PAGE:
Cytocentric Visionaries: Ian Mudway, King's College, UK
Part Three: We Will Know We Have Gotten Through When People Complain About the Difficulties of Publishing Data Generated under Atmospheric Oxygen
In Part Two, Dr. Henn talked with Dr. Ian Mudway about difficulties in getting publishers and the greater scientific community to embrace his important findings. Here, they discuss overcoming scientific inertia and paradigm shift. Learn more about lowering the barriers to publish scientific findings in our interview with Dr. Ian Mudway today.
How did you overcome those conditions that made it so difficult to get this work published?
IM: We have the advantage in the work that we do here on air quality. We do things at the population level and we do clinical studies. The in vivo/in vitro correlation has to make sense or the work I do intrinsically doesn’t have coherence. Individuals who never move outside their cell model have no need to worry about this issue. They carve out a safe cul-de-sac where they raise questions that are relatively easy to address. That is not to say that the work isn't valuable, but having the clinical reality in mind at all times I think keeps the work true, even if it constrains you somewhat.
I got into this business in the first place to try to understand fundamental mechanisms which play a role in human health. For me, it’s not sufficient to create some sort of complicated Sudoku-like scientific model to address biologic questions as an engine to create publications and further my career. It has to have meaning and it has to have some sort of context.
Otherwise, you can find yourself becoming very narrow, conservative, and almost anti-innovative in the one discipline which still exists in the world that should be encouraging innovation at all times.
So creating a community, being together with people working in the same area, and encouraging people to generate preliminary work that they can then take to funders to get grants and pieces of work off the ground I think that’s the best way in which we can pursue this.
What about the growing body of literature in the stem cell field with findings that oxygen control is critical to good research?
IM: This is the 'day in the sun' for the stem cell community. They are in prime position to do fantastic high impact work, which will get into the top journals. Their potential contribution to shifting this field forward and getting it taken seriously I think is going to be profound.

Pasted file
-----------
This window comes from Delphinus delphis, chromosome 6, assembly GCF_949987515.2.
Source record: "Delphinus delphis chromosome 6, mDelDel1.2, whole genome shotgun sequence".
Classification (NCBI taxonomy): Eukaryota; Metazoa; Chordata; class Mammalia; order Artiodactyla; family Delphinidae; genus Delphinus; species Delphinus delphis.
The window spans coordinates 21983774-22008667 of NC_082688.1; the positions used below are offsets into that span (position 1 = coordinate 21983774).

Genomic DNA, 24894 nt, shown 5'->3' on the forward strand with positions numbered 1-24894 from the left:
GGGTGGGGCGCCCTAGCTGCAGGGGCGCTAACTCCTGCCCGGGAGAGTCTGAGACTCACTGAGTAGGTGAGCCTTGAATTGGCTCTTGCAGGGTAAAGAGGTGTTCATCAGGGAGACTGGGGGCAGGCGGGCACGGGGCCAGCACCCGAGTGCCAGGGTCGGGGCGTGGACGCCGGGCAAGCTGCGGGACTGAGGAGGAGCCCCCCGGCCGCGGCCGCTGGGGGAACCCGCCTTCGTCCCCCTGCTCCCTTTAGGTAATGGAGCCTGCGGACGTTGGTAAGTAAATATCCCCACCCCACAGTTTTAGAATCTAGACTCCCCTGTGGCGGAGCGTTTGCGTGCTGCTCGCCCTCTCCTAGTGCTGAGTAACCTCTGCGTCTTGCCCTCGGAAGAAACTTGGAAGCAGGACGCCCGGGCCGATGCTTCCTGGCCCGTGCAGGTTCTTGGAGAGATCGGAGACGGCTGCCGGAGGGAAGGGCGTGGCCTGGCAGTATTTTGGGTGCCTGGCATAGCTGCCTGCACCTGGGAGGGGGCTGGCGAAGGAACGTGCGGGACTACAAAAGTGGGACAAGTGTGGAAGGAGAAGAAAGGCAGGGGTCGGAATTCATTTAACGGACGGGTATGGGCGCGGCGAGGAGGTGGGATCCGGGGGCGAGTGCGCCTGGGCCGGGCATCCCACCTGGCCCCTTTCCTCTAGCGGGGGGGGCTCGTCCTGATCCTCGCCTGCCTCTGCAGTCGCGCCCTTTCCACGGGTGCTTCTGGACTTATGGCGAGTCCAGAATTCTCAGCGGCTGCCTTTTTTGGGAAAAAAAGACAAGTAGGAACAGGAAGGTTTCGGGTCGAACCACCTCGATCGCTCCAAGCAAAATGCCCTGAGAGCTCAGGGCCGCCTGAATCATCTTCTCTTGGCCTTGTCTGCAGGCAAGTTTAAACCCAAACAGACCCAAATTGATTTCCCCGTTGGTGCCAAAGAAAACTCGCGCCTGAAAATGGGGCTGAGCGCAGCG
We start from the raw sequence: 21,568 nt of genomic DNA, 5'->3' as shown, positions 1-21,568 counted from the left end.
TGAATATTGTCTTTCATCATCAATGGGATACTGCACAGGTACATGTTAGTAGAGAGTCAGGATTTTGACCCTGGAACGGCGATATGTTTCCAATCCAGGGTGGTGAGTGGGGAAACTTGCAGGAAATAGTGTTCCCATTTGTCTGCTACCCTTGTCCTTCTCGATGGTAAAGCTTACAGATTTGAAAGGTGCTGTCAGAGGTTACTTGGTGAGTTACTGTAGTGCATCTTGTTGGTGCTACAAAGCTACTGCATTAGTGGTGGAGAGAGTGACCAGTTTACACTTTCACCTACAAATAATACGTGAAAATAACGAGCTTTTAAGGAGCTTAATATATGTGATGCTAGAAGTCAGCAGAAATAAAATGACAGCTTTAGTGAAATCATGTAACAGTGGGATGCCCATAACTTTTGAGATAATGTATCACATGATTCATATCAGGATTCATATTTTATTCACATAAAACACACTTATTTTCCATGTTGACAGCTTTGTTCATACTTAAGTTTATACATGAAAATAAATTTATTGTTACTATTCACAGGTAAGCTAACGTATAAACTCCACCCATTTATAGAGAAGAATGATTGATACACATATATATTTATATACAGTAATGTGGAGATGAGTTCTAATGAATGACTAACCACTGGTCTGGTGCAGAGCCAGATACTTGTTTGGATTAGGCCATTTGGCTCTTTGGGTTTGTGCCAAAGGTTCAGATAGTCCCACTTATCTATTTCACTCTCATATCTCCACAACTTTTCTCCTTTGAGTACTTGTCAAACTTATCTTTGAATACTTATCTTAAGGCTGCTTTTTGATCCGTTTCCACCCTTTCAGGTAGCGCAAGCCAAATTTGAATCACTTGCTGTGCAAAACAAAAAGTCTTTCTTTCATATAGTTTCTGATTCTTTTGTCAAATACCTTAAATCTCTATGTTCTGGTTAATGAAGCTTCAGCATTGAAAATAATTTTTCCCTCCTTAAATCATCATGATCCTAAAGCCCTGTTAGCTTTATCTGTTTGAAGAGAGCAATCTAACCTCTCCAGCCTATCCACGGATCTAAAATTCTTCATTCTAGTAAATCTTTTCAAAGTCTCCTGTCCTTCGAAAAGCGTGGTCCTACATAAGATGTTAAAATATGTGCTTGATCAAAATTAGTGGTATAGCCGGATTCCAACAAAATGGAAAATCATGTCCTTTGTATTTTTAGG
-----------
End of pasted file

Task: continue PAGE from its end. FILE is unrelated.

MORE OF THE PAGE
In our paper, we did a literature review of the field. There’s quite a lot of supportive literature out there. I hope because papers are finally emerging that we’ve knocked the metaphorical pebble out of the dam. The water will begin to flow and it will be easier to get this type of work published. I’m very optimistic that there won’t be so much institutionalized inertia within the publication community concerning this topic in future.
We will know that the argument has got through when we have people complaining about the difficulty they have attempting to publish papers which have been performed under atmospheric oxygen conditions.
That will be the sign that true paradigm shift has happened?
IM: At the beginning of this process, I was speaking to a senior colleague who was saying you kind of hope that this work, along with similar contributions across the community will shift the paradigm a little bit. It dawned on me that we have this very naïve idea that a paradigm shift happens when there’s some sort of revelatory idea and it comes to the attention of the community and it stimulates change.
My opinion now is that the work is there, but it’s being blocked because nobody is ready to fundamentally change what they’re doing. You’re the antagonist; you’re going to rock the boat, so papers get delayed. As the publication is delayed, people begin to lose faith in their message and many drift away from the topic because quite frankly they have other academic demands to meet.
Actually the paradigm shift isn’t the great idea. It’s more like the rock popping out of the dam. Once that one piece of information gets out, it enables other people to get their work out in the same area and it seems as though overnight everything’s changed. But what you’re looking at isn’t a sudden wave of new knowledge. This is the release of backed-up scientific knowledge held back by an inertia increasingly evident with scientific publishing, by a reticence to embrace something new and challenging.
Any other advice for our readers?
IM: I would always encourage people to not focus on fashion and fad, but to pause and ask themselves the fundamental questions about what they want to achieve with the model system they have. Models are only as good as the question they are designed for. Some might require physiologic oxygen and others might not.
Once you’re finished with a model and a question, you should design a new one for your new question. You should be innovative and not conservative, never simply retreading old ground for the sake of simplicity.
Thank you, Dr. Mudway, for sharing your experiences and your insights. We will be watching for your work in the future and watching for signs of water flow from that community dam.
About the Author
Alicia D Henn, PhD, MBA
Alicia Henn has been the Chief Scientific Officer of BioSpherix, Ltd for two years. Previously, she was a researcher at the Center for Biodefense Immune Modeling in Rochester, NY. Alicia obtained her PhD in molecular pharmacology and cancer therapeutics from Roswell Park Cancer Institute in Buffalo, NY and her MBA from the Simon School at University of Rochester in Rochester, NY.